Blight beat: Royal Bank of Scotland responds after Ypsilanti Township attorney asks 'What is your problem?'
Tom Perkins | For AnnArbor.com
The Royal Bank of Scotland has responded to a frustrated query over a rotting home from Ypsilanti Township Attorney Doug Winters asking "what is your problem?"
“I think their problem is me,” Winters said. “Whatever it takes to get their attention.” The bank has agreed to demolish the foreclosed home, Winters said.
“With all due respect, what is your problem?” Winters asked in a letter informing the bank that the township was preparing to take legal action against it.
Winters was asking a Washtenaw County Circuit Court judge to declare a decaying home that RBS owned at 952 S. Grove Road a public nuisance and order it demolished. He charged that the home is in danger of collapsing and had a become a shelter for vagrants, among many other issues.
In what officials say is a rare occurrence, the letter notifying a bank of impending legal action brought a quick response.
Winters said an attorney representing the RBS contacted him and said the bank would demolish the home and a large garage on the property after clearing out the interior.
In his letter to RBS outlining issues at the property, Winters questioned how the bank could let the house “rot” and become a public health and safety threat, a shelter for vagrants and teeter on the verge of collapsing.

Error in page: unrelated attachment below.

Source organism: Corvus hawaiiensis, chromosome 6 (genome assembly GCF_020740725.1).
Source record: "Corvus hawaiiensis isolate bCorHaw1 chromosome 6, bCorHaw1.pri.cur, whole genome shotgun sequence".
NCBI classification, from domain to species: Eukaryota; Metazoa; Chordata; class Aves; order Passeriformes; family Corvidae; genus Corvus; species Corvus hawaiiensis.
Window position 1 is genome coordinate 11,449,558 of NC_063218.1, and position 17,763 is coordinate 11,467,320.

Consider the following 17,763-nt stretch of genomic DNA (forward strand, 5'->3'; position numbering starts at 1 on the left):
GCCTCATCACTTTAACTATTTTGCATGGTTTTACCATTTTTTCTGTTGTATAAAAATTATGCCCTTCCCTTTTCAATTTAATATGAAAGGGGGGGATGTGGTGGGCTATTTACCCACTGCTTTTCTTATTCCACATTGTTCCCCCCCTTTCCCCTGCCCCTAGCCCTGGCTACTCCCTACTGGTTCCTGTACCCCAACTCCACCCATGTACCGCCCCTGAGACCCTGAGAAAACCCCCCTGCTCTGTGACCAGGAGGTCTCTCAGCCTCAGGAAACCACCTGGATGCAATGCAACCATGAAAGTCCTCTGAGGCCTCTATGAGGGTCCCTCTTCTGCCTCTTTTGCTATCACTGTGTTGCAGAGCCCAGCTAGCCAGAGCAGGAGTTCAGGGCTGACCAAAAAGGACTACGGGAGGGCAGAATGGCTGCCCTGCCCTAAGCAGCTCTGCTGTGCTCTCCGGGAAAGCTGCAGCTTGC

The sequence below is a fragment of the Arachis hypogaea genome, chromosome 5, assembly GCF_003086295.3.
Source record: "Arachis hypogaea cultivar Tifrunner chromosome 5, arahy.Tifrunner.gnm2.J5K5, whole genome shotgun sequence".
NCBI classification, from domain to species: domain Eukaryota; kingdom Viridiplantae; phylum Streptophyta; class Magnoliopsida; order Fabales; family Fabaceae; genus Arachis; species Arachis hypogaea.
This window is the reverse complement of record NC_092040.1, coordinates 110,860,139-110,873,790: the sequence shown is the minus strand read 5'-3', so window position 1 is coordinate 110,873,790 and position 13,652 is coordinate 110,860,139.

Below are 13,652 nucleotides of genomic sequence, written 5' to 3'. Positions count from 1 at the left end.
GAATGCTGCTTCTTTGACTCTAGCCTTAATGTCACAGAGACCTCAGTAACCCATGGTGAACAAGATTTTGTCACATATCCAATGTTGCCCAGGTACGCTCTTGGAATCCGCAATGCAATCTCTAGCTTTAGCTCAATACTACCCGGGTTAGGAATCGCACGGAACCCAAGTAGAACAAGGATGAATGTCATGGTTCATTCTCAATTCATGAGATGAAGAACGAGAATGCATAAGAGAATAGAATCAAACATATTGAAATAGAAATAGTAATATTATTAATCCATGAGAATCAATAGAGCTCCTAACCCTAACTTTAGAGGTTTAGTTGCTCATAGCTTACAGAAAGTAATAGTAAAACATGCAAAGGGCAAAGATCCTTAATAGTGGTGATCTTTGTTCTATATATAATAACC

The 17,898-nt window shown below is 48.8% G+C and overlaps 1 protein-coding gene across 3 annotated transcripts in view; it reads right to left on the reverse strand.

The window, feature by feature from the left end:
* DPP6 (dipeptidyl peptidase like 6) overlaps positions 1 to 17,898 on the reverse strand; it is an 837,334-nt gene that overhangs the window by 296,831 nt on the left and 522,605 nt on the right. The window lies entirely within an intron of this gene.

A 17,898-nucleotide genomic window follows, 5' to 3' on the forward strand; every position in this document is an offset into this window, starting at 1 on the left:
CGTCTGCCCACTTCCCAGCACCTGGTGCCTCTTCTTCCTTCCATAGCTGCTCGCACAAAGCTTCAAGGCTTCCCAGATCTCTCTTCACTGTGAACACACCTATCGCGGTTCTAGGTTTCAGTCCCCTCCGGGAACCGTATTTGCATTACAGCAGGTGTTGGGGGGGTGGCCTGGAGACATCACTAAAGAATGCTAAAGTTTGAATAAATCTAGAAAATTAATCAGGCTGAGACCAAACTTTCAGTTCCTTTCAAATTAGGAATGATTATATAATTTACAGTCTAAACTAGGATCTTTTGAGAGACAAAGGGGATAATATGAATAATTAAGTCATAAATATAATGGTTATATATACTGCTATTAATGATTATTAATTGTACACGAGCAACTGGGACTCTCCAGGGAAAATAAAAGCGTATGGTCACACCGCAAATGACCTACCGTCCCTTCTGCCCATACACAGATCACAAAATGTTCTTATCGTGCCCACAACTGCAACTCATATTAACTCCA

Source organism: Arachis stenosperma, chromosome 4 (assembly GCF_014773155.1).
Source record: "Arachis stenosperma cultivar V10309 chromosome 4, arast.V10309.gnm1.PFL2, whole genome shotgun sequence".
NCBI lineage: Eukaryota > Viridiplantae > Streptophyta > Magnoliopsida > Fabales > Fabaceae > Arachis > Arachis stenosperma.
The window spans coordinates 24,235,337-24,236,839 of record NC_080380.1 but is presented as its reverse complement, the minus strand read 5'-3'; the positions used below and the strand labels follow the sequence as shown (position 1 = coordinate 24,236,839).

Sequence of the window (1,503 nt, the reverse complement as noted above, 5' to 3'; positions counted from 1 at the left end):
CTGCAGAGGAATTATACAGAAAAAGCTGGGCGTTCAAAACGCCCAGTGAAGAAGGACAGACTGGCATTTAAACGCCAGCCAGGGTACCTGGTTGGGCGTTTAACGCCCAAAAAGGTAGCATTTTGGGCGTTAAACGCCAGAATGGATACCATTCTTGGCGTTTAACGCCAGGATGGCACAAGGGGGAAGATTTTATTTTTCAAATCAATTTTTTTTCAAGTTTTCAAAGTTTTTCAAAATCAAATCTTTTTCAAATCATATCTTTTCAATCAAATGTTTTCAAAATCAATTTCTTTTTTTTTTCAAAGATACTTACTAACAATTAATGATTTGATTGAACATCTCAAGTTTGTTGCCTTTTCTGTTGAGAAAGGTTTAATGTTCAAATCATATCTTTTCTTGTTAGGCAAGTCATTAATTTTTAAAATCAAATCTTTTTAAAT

Among other issues:
- The walls and floors are saturated with cat urine.
- The floors and subflooring are rotting through in several spots.
- The house is infested with mold, and sewer discharge was discovered in the basement.
- Separation and cracks in the walls and ceiling indicate structural failure.
- The foundation wall is crumbling.
- The roof has collapsed in several locations.
- Several garages are partially collapsed.
The Township Board of Trustees regularly approves staff taking legal action against banks and lenders that own a deed to foreclosed homes in the township but fail to maintain the properties.
Officials say it's the No. 1 problem facing the township, it is a threat to public health in many cases and it destabilizes property values. They have sought the help of U.S. Rep. John Dingell's office and developed new ordinances to help stem issues caused by the properties.